Despite disappointment, fans relish season

After cheering on the Orioles at Yankee Stadium, Michael Cochran made it back to his Canton home about 3 a.m. Saturday — just in time to steal a few hours of sleep before waking up at 7 to run a half-marathon in the Baltimore Running Festival.

Cochran said he would have worn his Brian Roberts jersey for the race, but rowdy Yankees' fan spilled beer on him after the Orioles' 3-1 loss to the New York team in Game 5 of the American League Division Series.

"I signed up for the race and made all of these plans, because normally [the Orioles] are done by October," said Cochran, 26. He cleared his schedule to make it to all five games of the playoff series.

"It was inspirational to see the whole city rally behind the Orioles and remember we are an orange city, not just a purple city."

The end of the Orioles' unlikely season — which brought the team's first winning record and first playoff appearance in 15 years — continued to set in Saturday across Baltimore as fans praised the thrilling finish and lamented the team's missed opportunities.

Rick McKethan of Northwood said the team had the talent to go farther.

"They gave the game away; they gave the series away," McKethan said. "Overall, they did a superstar job, but as a team, they didn't hit well."

To Christine Roth, the Orioles brought "the magic back."

"They turned Baltimore back into a baseball town," said Roth, who grew up in Fulton. She lives in Philadelphia but was visiting her family here Saturday. "It's no more 'Fenway South' or 'Yankee South.' They definitely set the bar high for next year. What team doesn't want that feeling after 15 years?"

The Orioles were met by more than 400 fans when they returned to Camden Yards aboard three buses at 12:51 a.m. Saturday. The crowd chanted "Let's go, O's" and yelled "Thank you."

As players got off the bus, several with young children in their arms, they looked tired and drained. But second baseman Robert Andino and relief pitcher Jim Johnson shook hands and gave fans high-fives. Nate McLouth, whose long drive was ruled foul and touched off a controversy, gave fans a smile from ear to ear.

About an hour before the team arrived, fans lined both sides of the driveway leading into the players parking lot outside the stadium.

Among them were Brian and Lisa Burke of Lutherville. When the power went out in their home at 4:50 p.m. Friday, the couple didn't think twice about powering up a generator just so they could watch Game 5. Even after the Orioles lost, they didn't hesitate to put seven children under the age of 12 into a van and head to the stadium to welcome the team home.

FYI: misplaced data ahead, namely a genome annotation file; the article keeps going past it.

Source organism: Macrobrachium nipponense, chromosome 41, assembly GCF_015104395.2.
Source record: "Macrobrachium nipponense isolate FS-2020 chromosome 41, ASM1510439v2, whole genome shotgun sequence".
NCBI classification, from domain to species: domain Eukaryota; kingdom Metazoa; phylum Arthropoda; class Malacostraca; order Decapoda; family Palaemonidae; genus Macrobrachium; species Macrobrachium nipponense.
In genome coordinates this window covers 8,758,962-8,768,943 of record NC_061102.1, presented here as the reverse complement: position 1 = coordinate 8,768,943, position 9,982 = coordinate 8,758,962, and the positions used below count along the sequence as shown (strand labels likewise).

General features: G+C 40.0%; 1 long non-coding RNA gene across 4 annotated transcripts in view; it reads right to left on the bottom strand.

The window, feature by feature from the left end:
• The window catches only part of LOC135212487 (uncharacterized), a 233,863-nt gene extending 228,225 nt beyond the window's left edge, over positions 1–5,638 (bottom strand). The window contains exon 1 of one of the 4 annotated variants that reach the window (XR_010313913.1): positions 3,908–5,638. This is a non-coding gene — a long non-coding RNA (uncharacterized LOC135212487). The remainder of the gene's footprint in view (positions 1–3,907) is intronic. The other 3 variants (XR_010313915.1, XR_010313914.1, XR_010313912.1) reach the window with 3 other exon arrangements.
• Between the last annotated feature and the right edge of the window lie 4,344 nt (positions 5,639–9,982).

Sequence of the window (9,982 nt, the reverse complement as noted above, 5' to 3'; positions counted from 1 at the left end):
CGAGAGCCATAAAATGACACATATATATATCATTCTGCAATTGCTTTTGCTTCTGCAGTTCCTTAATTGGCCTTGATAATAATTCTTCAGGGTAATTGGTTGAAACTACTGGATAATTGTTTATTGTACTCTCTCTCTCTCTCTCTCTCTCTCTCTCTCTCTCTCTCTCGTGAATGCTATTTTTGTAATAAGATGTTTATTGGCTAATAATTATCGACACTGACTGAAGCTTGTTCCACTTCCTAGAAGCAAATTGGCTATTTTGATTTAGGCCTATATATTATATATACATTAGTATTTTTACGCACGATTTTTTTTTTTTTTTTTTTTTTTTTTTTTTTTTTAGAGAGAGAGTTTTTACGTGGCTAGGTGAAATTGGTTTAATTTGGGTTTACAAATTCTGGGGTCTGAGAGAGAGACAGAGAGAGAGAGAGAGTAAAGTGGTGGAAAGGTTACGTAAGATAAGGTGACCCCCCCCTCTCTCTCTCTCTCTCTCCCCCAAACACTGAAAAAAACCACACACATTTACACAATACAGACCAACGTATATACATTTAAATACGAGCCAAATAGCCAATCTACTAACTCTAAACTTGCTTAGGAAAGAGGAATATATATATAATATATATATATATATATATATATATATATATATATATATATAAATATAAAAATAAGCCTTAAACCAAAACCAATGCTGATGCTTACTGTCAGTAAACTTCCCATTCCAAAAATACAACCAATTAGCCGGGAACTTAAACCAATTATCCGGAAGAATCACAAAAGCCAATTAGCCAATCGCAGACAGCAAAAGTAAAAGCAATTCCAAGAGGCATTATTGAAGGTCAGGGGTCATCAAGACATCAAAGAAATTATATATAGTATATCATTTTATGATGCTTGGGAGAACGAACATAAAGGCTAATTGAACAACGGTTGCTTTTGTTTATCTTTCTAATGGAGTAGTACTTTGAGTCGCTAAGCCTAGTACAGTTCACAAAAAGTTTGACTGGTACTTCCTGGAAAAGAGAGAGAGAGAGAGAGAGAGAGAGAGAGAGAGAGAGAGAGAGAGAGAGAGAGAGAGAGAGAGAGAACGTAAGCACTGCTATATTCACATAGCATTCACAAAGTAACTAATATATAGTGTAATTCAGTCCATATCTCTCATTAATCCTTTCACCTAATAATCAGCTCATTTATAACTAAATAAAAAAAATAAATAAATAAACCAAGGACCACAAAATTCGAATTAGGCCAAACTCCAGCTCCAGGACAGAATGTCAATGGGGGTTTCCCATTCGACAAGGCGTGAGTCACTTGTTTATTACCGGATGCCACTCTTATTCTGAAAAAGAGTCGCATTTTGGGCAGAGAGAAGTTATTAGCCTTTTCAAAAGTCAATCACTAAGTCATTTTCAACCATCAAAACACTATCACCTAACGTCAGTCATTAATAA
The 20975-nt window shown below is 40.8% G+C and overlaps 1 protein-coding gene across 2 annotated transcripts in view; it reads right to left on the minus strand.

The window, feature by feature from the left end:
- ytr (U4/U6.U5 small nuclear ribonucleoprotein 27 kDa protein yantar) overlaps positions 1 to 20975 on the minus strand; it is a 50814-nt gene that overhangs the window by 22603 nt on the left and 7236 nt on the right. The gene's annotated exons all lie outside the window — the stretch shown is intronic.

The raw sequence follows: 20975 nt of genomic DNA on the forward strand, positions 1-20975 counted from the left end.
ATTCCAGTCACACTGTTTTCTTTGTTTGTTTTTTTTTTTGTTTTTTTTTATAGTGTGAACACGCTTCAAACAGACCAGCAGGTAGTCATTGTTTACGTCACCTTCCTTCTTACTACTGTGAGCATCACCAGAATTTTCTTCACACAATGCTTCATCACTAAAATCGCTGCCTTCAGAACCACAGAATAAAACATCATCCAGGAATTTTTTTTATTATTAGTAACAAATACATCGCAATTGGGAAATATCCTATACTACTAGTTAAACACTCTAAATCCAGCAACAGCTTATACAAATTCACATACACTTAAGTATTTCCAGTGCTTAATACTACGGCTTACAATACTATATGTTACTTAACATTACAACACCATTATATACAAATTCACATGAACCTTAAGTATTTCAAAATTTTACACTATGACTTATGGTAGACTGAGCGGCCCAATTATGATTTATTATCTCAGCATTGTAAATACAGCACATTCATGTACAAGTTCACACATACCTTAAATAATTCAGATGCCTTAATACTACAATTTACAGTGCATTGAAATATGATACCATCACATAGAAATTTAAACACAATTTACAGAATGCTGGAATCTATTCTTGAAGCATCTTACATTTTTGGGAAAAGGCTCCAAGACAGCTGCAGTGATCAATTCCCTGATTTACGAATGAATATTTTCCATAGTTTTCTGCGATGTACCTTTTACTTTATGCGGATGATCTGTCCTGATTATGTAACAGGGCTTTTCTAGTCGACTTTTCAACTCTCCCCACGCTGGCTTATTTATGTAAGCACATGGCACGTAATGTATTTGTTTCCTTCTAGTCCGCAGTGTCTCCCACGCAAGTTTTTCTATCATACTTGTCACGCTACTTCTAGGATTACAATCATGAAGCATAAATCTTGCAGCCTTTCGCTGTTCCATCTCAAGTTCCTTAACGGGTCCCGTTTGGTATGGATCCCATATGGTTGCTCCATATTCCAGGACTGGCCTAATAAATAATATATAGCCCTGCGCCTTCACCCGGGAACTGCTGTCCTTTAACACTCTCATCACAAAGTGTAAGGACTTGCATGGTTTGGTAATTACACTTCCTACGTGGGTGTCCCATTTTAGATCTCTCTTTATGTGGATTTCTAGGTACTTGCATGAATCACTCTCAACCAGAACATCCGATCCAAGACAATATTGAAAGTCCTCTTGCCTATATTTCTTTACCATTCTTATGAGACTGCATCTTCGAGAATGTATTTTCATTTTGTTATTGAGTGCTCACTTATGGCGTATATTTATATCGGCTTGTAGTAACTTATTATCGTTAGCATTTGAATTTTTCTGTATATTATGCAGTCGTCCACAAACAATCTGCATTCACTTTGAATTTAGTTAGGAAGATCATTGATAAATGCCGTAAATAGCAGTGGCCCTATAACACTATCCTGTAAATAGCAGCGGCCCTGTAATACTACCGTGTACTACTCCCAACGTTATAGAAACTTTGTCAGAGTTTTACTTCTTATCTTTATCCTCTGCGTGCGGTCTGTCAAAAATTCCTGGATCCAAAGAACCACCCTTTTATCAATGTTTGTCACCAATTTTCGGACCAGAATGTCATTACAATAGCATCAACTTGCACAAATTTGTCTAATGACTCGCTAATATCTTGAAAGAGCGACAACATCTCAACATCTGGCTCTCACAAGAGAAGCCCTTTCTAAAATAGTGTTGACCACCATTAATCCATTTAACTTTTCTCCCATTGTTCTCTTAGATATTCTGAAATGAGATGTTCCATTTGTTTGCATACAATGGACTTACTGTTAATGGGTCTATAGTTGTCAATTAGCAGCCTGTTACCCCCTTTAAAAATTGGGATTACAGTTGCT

Lisa Burke recalls catching games at old Memorial Stadium and said, "I'd get such a warm feeling when I saw the way the fans would go out to the airport to welcome the team home, and I've always wanted to be a part of that."

One of the children the Burkes brought to Camden Yards, Samantha Gatch, 12, of Ellicott City, said she wanted to tell players, "Thank you. You've done a great job and you represented the city really well."

In the clubhouse Saturday afternoon, Orioles players and staff said they were wowed by the welcome.

Reliever Troy Patton, who allowed a home run to Curtis Granderson in Game 5, said seeing the fans' emotions nearly brought tears to his eyes. The gathering "was a huge bonus and very uplifting, especially after giving up a home run."

"It gave me goose bumps," he said. "We were moping around ... and to see that that many people actually cared that we even made it a season like we did, it was really moving."

Manager Buck Showalter called the fan reception "fabulous."

"It could have been 10; it could have been a thousand. It was extremely sincere. I know it really touched our players' hearts," he said. "Those are the things you'll reach back for in tough times next year."

Kevin Martens of Salisbury, like many Orioles fans, is looking to next year. And he said the Yankees had better be prepared to lose.

"I am just happy [the Orioles] made it to the playoffs," he said Saturday at the Inner Harbor. "It looks like a bright future for a young team."

Baltimore Sun reporter Eduardo A. Encina contributed to this article.